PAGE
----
Contributed by: LexOrbis
The Companies Act, 2013 (“Act”), and the regulations made thereunder have made it very simple to incorporate a company in India. The rules prescribe a very efficient and detailed method of incorporation of Indian companies even as subsidiaries of foreign corporations. However often the question does arise as to how does one close or wind up a company in India and whether such closure or winding up is as simple and efficient as incorporating a company in India.
There are several methods to voluntarily wind up or close a company in India as set out hereunder:
Winding up of a company under Section 271 of the Act and under the Companies (Winding Up) Rules, 2020;
Winding up of a company unable to pay its debts under the Insolvency and Bankruptcy Code 2016; and
Application for striking off of a company’s name from the register of companies under Section 248 (2) of the Act.
The procedure involved in (1) and (2) and cumbersome and lengthy and hence the third option is often pursued by companies wishing to cease operations. This article analyses the provisions pertaining to (3) above.
Under Section 248 (2) of the Companies Act, 2013 a company may file an application to the Registrar of Companies (“ROC”) for removing the name of the concerned company on the following grounds:
(a) the company has failed to commence its business within one year of its incorporation;
(b) the subscribers to the memorandum have not paid the subscription which they had undertaken to pay within a period of one hundred and eighty days from the date of incorporation of a company and a declaration under Section 11 (1) to this effect has not been filed within one hundred and eighty days of its incorporation;
(c) a company is not carrying on any business or operation for a period of two
immediately preceding financial years and has not made any application within such period for obtaining the status of a dormant company under section 455,
The Company may file such an application if it has (1) extinguished all its liabilities and (2) consent to filing of such application has been approved by a special resolution or consent of seventy-five per cent of the members in terms of paid-up share capital and (3) if the concerned company is regulated by any specific regulatory body, approval of such regulatory body shall be obtained and enclosed with the application.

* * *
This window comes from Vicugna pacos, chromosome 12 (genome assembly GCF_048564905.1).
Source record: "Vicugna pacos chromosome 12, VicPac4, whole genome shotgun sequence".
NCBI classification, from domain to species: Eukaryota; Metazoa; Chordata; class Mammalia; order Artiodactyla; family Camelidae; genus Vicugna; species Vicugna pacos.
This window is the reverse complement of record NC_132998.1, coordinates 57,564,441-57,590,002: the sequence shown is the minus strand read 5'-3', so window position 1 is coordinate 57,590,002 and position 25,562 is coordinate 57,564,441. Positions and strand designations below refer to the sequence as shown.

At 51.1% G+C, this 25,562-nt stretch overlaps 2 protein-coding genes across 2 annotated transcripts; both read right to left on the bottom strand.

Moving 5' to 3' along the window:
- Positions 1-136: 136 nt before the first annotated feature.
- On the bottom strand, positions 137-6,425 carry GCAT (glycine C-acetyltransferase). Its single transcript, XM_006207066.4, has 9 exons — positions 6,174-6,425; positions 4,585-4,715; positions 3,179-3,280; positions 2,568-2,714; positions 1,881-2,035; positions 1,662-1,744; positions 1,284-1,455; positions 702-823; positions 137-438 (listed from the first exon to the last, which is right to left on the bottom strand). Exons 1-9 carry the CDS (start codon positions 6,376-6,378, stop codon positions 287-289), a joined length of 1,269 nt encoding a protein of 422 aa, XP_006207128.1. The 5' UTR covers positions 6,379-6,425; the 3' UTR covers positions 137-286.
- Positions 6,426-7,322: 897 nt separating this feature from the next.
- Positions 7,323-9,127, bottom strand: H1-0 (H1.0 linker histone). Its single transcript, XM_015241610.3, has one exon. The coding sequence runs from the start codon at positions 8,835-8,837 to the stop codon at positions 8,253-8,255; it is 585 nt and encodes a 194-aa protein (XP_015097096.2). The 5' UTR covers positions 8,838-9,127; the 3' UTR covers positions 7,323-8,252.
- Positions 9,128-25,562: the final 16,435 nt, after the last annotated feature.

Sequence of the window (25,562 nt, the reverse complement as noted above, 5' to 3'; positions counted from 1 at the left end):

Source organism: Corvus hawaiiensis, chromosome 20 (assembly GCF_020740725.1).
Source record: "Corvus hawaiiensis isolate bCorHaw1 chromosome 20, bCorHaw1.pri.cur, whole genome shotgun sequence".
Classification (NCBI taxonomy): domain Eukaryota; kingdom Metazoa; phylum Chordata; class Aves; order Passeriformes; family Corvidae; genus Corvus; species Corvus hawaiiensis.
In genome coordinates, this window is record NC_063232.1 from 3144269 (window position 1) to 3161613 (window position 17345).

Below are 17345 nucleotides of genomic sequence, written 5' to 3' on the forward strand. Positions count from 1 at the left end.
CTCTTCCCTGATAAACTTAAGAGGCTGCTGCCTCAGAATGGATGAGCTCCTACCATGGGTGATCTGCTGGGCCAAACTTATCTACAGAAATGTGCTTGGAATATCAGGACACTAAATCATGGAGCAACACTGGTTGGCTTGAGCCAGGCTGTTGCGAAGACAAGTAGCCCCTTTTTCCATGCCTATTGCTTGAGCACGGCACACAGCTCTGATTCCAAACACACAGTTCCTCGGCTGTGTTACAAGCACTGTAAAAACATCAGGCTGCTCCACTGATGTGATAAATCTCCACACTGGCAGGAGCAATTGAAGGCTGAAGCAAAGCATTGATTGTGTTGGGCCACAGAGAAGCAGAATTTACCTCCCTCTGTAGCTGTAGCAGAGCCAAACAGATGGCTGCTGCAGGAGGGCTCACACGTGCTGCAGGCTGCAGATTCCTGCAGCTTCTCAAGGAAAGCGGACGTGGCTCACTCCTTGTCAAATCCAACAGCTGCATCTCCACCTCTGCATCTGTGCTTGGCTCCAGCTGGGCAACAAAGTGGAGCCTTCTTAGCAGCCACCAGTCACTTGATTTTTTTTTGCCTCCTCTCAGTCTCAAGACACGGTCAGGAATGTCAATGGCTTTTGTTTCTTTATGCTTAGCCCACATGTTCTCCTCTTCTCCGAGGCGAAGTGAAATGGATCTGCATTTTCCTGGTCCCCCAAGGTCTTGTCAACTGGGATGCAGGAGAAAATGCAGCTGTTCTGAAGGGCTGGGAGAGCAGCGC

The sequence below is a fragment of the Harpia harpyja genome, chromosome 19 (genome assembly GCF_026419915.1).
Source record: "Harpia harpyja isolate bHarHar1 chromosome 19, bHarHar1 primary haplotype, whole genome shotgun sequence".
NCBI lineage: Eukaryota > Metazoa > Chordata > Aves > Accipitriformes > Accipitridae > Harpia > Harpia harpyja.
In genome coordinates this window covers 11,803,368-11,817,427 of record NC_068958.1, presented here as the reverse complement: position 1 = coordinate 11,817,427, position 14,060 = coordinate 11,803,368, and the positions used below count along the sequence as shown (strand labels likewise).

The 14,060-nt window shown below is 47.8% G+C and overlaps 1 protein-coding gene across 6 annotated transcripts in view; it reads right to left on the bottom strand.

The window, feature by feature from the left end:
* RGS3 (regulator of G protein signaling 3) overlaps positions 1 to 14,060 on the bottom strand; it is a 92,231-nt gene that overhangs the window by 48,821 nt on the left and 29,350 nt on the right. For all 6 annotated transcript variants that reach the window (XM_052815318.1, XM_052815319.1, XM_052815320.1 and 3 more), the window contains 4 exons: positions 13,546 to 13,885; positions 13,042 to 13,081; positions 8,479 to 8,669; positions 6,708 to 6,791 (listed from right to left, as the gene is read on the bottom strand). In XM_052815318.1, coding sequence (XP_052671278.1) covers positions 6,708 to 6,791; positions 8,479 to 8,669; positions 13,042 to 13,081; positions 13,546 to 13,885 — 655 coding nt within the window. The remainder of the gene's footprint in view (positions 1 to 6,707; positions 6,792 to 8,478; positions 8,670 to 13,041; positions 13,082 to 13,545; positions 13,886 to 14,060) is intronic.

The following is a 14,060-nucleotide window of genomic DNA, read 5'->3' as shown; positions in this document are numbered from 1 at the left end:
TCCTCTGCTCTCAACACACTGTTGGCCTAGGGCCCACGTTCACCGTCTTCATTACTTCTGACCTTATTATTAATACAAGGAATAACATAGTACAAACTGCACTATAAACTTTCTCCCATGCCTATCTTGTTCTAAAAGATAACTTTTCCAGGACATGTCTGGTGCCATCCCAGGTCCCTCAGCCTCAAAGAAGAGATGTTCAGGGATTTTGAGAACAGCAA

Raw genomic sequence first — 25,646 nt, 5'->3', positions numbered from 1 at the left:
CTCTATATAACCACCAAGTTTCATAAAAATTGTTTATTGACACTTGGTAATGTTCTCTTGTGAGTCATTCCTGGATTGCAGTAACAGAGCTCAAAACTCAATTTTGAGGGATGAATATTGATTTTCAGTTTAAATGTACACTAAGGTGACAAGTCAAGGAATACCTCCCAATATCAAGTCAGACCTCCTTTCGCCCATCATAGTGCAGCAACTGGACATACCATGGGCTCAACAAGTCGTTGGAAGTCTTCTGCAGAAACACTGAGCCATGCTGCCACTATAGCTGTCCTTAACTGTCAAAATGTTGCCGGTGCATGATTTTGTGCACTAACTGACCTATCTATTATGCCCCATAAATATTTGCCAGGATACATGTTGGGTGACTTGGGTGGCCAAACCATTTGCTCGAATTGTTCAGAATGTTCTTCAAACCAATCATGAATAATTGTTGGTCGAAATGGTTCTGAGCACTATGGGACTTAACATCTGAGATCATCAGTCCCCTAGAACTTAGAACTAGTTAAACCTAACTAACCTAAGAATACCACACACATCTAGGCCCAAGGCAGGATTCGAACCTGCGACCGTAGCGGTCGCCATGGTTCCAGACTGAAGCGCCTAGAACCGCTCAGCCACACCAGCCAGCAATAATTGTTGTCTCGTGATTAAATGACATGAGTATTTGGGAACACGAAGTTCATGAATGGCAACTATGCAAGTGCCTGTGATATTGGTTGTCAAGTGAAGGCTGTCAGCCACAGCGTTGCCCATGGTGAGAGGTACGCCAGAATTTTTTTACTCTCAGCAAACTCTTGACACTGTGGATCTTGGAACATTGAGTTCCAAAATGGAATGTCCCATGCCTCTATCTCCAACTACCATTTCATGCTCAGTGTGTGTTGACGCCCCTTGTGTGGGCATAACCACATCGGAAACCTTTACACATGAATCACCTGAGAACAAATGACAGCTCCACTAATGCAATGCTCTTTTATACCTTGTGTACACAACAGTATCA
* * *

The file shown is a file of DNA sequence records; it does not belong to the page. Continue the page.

The Registrar shall, on receipt of such application, issue a public notice, which shall also be issued in the Official Gazette for the information of the general public. At the expiry of 30 days from the date of issuance of the notice, unless cause to the contrary is shown the ROC may strike off the name of the concerned company from the register of companies. The ROC shall also publish a notice thereof in the Official Gazette of such striking of and on the publication of such notice, the concerned company shall stand dissolved.
The Registrar, before passing an order, shall (i) satisfy himself that sufficient provision has been made for the realisation of all amount due to the company and for the payment or discharge of its liabilities and obligations by the company within a reasonable time and, if necessary; (2) obtain necessary undertakings from the managing director, director or other persons in charge of the management of the company:
However, under Section 248(6) the assets of the company shall be made available for the payment or discharge of all its liabilities and obligations even after the date of the order removing the name of the company from the register of companies.
Furthermore, under Section 248(7) the liability, if any, of every director, manager or other officer who was exercising any power of management, and of every member of the company shall continue and may be enforced as if the company had not been dissolved.
Comments: While Section 248 (2) provides for a simplified process to close companies, the two year wait time and the continuance of liabilities of the officers and members make it less attractive as an option for winding up.
Contributed by LexOrbis
The above article is authored by Ms. Mini Raman, Partner, LexOrbis